The Commission is promoting research projects that focus on resource-efficient products and production under FP7. In addition, the Eco-Design Directive[22] includes provisions for the design of resource-efficient products. Research will also play a major role in developing substitutes, in the interests of flexibility in the production process and reduced vulnerability to import dependence. Recently, the OECD[23] recommended that its members promote resource productivity by strengthening their capacity for analysing materials flows. In the EU, the Data Centres on natural resources, products and waste will coordinate Member State input.

The increased use of secondary raw materials contributes to the security of supply and energy efficiency. However, today, many end-of-life products do not enter into sound recycling channels, resulting in an irremediable loss of valuable secondary raw materials. There are indications that a significant percentage of all EU waste shipments do not comply with the rules, though the situation in Member States varies considerably.[24] This mainly concerns exports of end-of-life vehicles and electronic equipment, which leave Europe as reusable products but end up being dismantled abroad. Furthermore, the classification of waste for shipment is interpreted differently by the Member States, creating barriers to the internal market for scrap and hence trade distortions. This is all the more regrettable since the physical transport of exported end-of-life products and imported raw materials (derived from the recycling outside the EU under less strict regulatory conditions) leads to significant environmental leakage.

In their relations with third countries , the Commission and Member States should ensure that the treatment of waste takes place under fair and sustainable conditions. The Commission will work with Member States to raise awareness[25] and ensure the sound and harmonised enforcement of the Waste Shipment Regulation (implementing the Basel Convention), for instance by better specifying the criteria for denying export authorisation of end-of-life products. In cooperation with the Member States, it will propose more effective control mechanisms on waste shipments and release information on illegal shipment flows.

The recycling of secondary raw materials will be facilitated by the full implementation and enforcement of relevant recycling legislation[26] as well as by the new provisions in the Waste Framework Directive on when waste ceases to be waste. The Directive will also require Member States to meet collection targets for the re-use and recycling of metals, paper, glass and non-hazardous construction and demolition waste.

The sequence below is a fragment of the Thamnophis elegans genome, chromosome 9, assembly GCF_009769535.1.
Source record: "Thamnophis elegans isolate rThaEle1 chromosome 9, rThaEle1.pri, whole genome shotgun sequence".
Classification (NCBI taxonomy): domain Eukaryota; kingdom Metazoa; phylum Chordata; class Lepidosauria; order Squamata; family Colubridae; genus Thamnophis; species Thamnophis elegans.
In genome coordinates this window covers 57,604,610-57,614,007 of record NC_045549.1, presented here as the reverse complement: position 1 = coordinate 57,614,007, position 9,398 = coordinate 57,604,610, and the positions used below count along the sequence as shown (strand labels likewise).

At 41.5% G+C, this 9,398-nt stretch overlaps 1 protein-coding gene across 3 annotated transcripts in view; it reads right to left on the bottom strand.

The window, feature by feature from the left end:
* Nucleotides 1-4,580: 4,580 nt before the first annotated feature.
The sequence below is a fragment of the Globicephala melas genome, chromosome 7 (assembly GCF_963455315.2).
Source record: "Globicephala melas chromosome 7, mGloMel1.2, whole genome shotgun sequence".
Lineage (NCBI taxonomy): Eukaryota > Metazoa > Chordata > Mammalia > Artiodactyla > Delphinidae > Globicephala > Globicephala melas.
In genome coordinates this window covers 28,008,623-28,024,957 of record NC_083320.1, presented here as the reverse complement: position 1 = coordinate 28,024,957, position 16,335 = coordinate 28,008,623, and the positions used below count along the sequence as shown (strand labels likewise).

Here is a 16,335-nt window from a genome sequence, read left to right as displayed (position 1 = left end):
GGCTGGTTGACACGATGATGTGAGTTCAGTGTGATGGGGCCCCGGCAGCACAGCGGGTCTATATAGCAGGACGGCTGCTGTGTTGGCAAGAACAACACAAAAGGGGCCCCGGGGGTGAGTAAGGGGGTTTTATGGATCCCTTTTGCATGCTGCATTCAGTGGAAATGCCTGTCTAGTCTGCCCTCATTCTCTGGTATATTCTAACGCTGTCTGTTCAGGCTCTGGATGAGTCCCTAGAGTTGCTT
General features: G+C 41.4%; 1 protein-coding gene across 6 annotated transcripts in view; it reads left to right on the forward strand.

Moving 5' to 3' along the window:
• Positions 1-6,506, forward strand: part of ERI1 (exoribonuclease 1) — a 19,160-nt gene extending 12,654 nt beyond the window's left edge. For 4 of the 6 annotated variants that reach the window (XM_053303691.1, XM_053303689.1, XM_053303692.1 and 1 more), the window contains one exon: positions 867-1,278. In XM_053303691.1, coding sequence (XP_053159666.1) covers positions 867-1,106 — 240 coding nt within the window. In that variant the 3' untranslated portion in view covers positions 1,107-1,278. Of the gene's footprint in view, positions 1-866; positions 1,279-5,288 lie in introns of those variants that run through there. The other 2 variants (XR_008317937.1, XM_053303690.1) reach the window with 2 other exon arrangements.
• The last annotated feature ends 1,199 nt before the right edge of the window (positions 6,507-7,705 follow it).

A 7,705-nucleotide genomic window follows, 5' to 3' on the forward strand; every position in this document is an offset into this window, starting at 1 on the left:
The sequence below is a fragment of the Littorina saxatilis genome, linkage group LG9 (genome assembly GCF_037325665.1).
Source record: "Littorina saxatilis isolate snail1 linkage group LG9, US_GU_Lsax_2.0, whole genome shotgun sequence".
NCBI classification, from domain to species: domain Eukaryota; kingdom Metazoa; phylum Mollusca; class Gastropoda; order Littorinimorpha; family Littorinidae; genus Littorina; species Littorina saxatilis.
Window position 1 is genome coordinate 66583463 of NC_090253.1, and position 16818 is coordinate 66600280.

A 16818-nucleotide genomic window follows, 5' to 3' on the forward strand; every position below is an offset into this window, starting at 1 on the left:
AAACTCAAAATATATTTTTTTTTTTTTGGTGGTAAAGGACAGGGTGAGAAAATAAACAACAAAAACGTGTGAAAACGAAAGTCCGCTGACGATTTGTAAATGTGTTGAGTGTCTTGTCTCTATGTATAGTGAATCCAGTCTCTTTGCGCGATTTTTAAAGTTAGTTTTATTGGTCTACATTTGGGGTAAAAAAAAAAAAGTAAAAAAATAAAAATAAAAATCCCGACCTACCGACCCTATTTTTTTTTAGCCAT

To boost the reuse or recycling of products and materials at a significant economy of scale within the EU, a fair and transparent market is essential, based on agreed minimum standards, certification schemes where appropriate, within proportionate legal framework conditions. The Action Plan (2008-2011) for the Lead Market Initiative on recycling will encourage recycling markets through the following measures: legislation, standards and labelling, public procurement, financing, knowledge sharing and international action[27].

Renewable raw materials are a scarce resource for European industry, such as the chemical and wood processing industries, due to limited areas for cultivation and in some cases potentially competing uses. National and EU policies for renewable raw materials have potential effects on industrial users. Therefore, the Commission will monitor and report on the impact of increased demand for biomass on biomass using sectors[28].

3. THE WAY FORWARD

The challenges in ensuring a sustainable supply of non-energy raw materials for the EU economy are multiple, complex, and interrelated. These challenges are likely to persist, or even increase. There is need for a decisive European response in order to ensure European competitiveness. Therefore, the issue of raw materials requires high level political attention and should be addressed in an integrated EU strategy that ties together various EU policies and promotes further cooperation between the Member States where appropriate. The three pillars of the proposed strategy aim to ensure a level playing field in access to resources in third countries, better framework conditions for extracting raw materials within the EU and a reduced consumption of primary raw materials by increasing resource efficiency and promoting recycling.

The Commission proposes to launch a European Raw material initiative as set out below. The Commission will report to the Council in 2 years on the implementation of the raw materials initiative.

The Raw Materials Initiative

Level of response |

EC | Member States | Industry |

1 | Define critical raw materials | X | X | X |

2 | Launch of EU strategic raw materials diplomacy with major industrialised and resource rich countries | X | X |